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President of Egypt Calls for Collective Action Against Countries Supporting Terrorism

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Terrorism egypt
The president of Egypt Urges world leaders to take decisive action against states supporting terrorism. Pixabay

Egypt’s president Wednesday called for “decisive” and “collective” action against countries supporting “terrorism” in an apparent reference to Turkey and Qatar, who back the Muslim Brotherhood group, which is outlawed in Egypt.

The three countries also support opposing factions in the war-torn Libya.

Addressing a two-day forum on peace in Africa in the southern city of Aswan, Abdel Fattah el-Sissi also said achieving sustainable development in Africa is needed, along with efforts to fight militant groups in Egypt and the Sahel region that stretches across Africa south of the Sahara Desert.

“There should be a decisive response to countries supporting terrorism and a collective response against terrorism, because the terrorist groups will only have the ability to fight if they are provided with financial, military and moral support,” he said.

Abdel Fattah Al Sisi Egypt
The President of Egypt Abdel Fattah el-Sisi addresses the 74th session of the United Nations General Assembly. VOA

The gathering in Aswan is attended by the leaders of Niger, Chad, Nigeria and Senegal along with officials from the U.S., Britain and Canada.

The Sahel region is home to al-Qaida and Islamic State group-linked militants. El-Sissi said Egypt could help train forces and provide weapons to countries in the region to fight extremists.

Egypt has for years been battling an Islamic State-led insurgency that intensified after the military overthrew an elected but divisive Muslim Brotherhood President Muhammad Morsi in 2013 amid mass protests against his brief rule.

Militant-related violence in Egypt has been centered on the Sinai Peninsula, as well as in the country’s vast Western Desert, which has witnessed deadly attacks blamed on militants infiltrating from neighboring Libya.

Since Morsi’s ouster, tensions have grown between Egypt and Turkey and Egypt and Qatar. The political party of Turkish President Recep Tayyip Erdogan is an offshoot of the Muslim Brotherhood, which Cairo designated as at terrorist group in 2013.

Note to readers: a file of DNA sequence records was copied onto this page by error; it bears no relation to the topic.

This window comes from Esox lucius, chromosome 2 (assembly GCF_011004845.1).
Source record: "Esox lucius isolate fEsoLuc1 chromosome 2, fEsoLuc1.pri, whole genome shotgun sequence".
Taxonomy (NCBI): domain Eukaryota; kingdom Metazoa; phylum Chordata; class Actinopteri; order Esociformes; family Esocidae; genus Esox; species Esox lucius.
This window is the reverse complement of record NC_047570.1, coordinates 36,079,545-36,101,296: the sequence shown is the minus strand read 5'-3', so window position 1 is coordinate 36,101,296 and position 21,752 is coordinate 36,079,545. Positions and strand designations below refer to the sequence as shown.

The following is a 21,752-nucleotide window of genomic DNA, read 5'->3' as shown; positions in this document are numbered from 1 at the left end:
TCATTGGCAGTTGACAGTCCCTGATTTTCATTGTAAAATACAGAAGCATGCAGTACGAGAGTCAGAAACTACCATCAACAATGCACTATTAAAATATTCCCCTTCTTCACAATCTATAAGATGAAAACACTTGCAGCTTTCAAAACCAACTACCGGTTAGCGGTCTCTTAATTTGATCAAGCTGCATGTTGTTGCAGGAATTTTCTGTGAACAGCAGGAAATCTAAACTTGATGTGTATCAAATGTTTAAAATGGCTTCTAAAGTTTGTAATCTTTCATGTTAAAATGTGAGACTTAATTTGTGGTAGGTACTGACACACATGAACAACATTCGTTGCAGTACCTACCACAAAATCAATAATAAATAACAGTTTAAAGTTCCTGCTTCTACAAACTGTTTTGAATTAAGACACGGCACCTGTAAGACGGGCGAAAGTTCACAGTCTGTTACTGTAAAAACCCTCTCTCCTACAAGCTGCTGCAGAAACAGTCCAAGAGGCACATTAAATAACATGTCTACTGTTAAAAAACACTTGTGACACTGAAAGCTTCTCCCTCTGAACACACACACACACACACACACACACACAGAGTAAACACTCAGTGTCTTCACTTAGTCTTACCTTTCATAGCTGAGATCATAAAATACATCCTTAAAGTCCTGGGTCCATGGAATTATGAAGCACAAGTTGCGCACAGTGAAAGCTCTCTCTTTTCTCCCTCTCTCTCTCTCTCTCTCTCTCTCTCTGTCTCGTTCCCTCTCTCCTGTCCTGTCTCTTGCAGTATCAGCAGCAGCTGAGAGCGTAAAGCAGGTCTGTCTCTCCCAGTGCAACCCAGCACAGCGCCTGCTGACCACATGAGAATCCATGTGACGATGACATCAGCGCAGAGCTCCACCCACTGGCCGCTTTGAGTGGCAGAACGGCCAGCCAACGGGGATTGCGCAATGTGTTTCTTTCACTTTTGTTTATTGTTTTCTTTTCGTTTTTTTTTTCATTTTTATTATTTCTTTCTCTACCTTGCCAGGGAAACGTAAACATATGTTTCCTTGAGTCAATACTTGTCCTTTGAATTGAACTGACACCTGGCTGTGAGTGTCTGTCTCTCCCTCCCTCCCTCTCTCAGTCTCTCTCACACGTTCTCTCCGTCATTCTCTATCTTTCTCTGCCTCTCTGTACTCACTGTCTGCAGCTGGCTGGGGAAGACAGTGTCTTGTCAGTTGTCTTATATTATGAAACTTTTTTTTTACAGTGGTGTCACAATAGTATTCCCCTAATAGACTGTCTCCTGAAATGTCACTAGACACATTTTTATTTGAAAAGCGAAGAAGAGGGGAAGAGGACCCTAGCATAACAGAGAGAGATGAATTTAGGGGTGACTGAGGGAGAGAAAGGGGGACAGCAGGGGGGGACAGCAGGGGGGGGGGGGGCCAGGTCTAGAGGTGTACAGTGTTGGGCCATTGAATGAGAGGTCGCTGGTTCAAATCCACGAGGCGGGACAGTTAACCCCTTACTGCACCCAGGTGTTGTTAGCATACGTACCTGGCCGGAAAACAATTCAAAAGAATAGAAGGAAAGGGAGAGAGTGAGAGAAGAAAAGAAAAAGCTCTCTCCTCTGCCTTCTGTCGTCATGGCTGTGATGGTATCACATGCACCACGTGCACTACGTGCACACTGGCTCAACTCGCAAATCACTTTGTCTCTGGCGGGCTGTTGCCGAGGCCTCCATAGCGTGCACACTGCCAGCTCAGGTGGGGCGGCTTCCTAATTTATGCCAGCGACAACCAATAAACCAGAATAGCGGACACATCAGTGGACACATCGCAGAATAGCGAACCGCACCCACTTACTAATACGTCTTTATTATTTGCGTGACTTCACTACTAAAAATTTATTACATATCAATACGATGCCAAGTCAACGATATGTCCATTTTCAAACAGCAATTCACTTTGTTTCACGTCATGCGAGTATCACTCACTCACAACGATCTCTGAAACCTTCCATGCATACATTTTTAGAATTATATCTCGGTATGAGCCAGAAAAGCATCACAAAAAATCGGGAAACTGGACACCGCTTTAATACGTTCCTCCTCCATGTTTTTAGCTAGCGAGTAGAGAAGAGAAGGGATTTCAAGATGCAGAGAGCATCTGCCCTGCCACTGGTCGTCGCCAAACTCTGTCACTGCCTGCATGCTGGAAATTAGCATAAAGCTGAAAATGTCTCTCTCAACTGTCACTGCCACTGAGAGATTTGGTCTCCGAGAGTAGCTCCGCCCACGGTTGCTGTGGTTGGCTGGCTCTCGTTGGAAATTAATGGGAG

Upcoming conference

El-Sissi also said a “comprehensive, political solution would be achieved in the coming months” for the conflict in Libya, which descended into chaos after the 2011 civil war that ousted and killed long-time dictator Moammar Gadhafi. He did not elaborate.

Egypt
This photo provided by the office of Egypt’s president Abdel-Fattah el-Sissi, dignitaries including Abdel-Fattah el-Sissi, center, gather, for a photo during a two-day forum on peace in Africa in the southern city of Aswan, Egypt. VOA

He said that would put an end to a “terrorist hotbed that pushes militants and weapons to (Libya’s) neighboring countries including Egypt.”

El-Sissi apparently was referring to an international summit in Berlin that aims to reach an agreement on actions needed to end the conflict. The conference had been scheduled for October, but it has apparently been postponed.

After the 2011 civil war, Libya split in two, with a weak U.N.-supported administration in Tripoli overseeing the country’s west and a rival government in the east aligned with the Libyan National Army led by Gen. Khalifa Hifter.

Maritime border agreement 

El-Sissi’s comments came amid heightened tensions with Turkey after a controversial maritime border agreement it signed last month with Libya’s Tripoli-based government.

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Greece, Egypt and Cyprus, which lie between the two geographically, have denounced the deal as being contrary to international law, and Greece expelled the Libyan ambassador last week over the issue.

Hifter has for months been fighting an array of militias allied with the Tripoli authorities to wrestle control of the capital.  He is backed by the United Arab Emirates and Egypt, as well as France and Russia, while the Tripoli-based government receives aid from Turkey, Qatar and Italy. (VOA)